Instead of trying to declare full war (our brain gets exhausted) we can use and leverage your old habits to build new ones. The best way to do this is to stack a new habit on top of an old habit. Think of an existing habit and neural pathway as a train on a track.

If you add your new habit as a passenger to that same train, the brain won’t put up a fight since you’re not trying to take control of the train or the track, you’re just taking a ride. When an old habit does not see a new habit as a threat, there is no brain real estate war…so guess what, a new habit is born!

I tend to overeat. Growing up in an immigrant family, we never wasted food. Our family had a habit of never leaving food on our plate to waste. The problem is that even when I am full, I still eat until my plate is empty. By co-opting and using my existing habit as leverage, I can just use smaller plates and/or put less food on my plate. My habit hasn’t changed, but I am eating less food since there is less on my plate! 

Why is this so important?

Our daily habits are a major determinant of your wealth. Most of our decisions are habits and they determine success or failure. No matter how good our plans, investments, and implement strategies are, it can be easily undone by bad habits. 

By understanding how habits are formed, we need to create wealth-building habits that stick. Every habit we add to our life has a cumulative and snowballing effect (just like compound interest!). How much would you improve by the end of one year from now if you started focusing on just improving just 1% a day?

A. 365%

B. 3,700%

The answer is B, 3,700%! Life, just like money compounds too. Our habits become an investment in our future success! As time goes on, our wealth-building habits move you closer and closer to achieving success in life. The more good daily success habits you add over time, the closer you get to success. And wealth will eventually follow.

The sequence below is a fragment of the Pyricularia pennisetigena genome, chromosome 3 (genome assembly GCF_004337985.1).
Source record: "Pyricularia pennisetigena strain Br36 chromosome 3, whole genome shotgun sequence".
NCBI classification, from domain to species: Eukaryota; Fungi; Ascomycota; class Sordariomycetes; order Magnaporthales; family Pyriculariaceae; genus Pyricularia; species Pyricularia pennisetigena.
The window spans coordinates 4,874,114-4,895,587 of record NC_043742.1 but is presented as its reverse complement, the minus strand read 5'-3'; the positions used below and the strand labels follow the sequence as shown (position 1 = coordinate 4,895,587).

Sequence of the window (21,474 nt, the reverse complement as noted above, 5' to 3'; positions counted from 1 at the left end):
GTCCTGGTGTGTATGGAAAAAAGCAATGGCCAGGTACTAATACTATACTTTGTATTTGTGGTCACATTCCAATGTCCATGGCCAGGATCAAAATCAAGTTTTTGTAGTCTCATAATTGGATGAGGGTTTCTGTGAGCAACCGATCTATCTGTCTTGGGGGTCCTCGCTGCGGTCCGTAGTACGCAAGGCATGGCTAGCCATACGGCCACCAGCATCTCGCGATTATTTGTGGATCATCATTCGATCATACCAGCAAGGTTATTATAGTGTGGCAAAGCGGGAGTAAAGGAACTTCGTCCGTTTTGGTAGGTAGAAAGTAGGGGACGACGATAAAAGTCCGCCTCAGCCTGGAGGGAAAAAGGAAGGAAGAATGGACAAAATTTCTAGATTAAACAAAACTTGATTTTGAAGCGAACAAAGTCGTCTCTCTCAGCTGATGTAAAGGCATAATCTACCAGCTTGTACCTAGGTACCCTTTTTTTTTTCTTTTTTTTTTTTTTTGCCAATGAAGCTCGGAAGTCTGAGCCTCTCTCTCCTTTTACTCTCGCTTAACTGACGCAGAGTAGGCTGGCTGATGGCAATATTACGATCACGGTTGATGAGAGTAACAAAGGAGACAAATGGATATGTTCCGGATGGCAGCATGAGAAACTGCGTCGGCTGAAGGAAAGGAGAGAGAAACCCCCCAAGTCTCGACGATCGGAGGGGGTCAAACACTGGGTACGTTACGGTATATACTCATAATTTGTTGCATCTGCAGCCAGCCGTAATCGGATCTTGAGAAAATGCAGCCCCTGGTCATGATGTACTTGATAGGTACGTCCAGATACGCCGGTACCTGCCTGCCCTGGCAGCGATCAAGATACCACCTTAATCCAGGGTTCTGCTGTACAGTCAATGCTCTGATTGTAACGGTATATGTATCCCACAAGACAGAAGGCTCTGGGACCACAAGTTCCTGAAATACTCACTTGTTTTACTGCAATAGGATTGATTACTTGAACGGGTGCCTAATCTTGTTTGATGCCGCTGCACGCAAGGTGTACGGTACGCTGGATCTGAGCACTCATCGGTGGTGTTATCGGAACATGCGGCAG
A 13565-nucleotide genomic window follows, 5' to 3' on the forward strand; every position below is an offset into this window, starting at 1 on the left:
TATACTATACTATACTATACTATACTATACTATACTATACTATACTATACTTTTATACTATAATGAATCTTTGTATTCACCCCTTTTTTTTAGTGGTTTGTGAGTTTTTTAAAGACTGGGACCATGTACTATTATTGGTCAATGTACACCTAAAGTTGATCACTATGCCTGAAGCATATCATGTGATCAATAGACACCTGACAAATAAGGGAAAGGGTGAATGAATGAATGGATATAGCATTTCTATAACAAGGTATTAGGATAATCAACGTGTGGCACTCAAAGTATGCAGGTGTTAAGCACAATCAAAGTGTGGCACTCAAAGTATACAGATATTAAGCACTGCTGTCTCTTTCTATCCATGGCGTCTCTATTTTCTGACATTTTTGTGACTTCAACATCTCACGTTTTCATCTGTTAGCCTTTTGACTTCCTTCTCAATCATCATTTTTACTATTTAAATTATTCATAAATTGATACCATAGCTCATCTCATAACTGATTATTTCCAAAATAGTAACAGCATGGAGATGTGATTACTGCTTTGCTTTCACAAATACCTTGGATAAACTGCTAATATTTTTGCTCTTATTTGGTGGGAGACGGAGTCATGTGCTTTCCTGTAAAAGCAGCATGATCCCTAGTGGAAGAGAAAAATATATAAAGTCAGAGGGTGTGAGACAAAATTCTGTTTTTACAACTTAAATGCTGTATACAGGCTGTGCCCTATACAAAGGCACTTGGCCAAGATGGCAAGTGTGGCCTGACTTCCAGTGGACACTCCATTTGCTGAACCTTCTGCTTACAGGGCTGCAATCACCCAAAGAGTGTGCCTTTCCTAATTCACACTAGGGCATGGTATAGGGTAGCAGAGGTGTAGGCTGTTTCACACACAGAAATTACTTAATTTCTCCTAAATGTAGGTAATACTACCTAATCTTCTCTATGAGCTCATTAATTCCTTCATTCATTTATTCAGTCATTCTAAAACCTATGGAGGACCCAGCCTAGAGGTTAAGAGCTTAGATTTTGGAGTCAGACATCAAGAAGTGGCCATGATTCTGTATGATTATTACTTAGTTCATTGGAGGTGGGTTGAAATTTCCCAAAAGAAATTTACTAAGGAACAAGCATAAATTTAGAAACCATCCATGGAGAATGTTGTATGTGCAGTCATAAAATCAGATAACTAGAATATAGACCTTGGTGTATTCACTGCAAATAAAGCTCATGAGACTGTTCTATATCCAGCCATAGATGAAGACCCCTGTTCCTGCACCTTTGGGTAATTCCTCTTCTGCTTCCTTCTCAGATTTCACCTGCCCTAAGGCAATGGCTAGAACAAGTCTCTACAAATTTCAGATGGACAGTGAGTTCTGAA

Even when it comes to your finances, small habits such has saving and investing can make the difference between financial dependence and financial independence! Even when it comes to your finances, small habits such has saving and investing can make the difference between financial dependence and financial independence! 

According to Thomas Corley, the author of Rich Habits: The Daily Success Habits of Wealthy Individuals, habits are like an avalanche. “[They] are like snowflakes — they build up, and then you have an avalanche of success.”

He segmented out what he calls “rich habits” and “poverty habits.” The key is to get more than 50% of your habits to be rich habits. Here are 8 rich habits that the SMART Wealthy have!

  1. Rich people always keep their goals in sight
  • I focus on my goals every day.
  • Rich people who agree: 62%
  • Poor people who agree: 6%

“It blew me away,” says Corley. “I thought a goal was a broad objective, but the wealthy said a wish is not a goal.” A goal has to follow the S.M.A.R.T format (Specific, Measurable, Achievable, Relevant, Time-based) with a specific plan to attain that goal.

  1. They know what needs to be done today
  • I maintain a daily to-do list.
  • Rich people who agree: 81%
  • Poor people who agree: 19%

67% of the wealthy complete 70% or more of their listed tasks each day.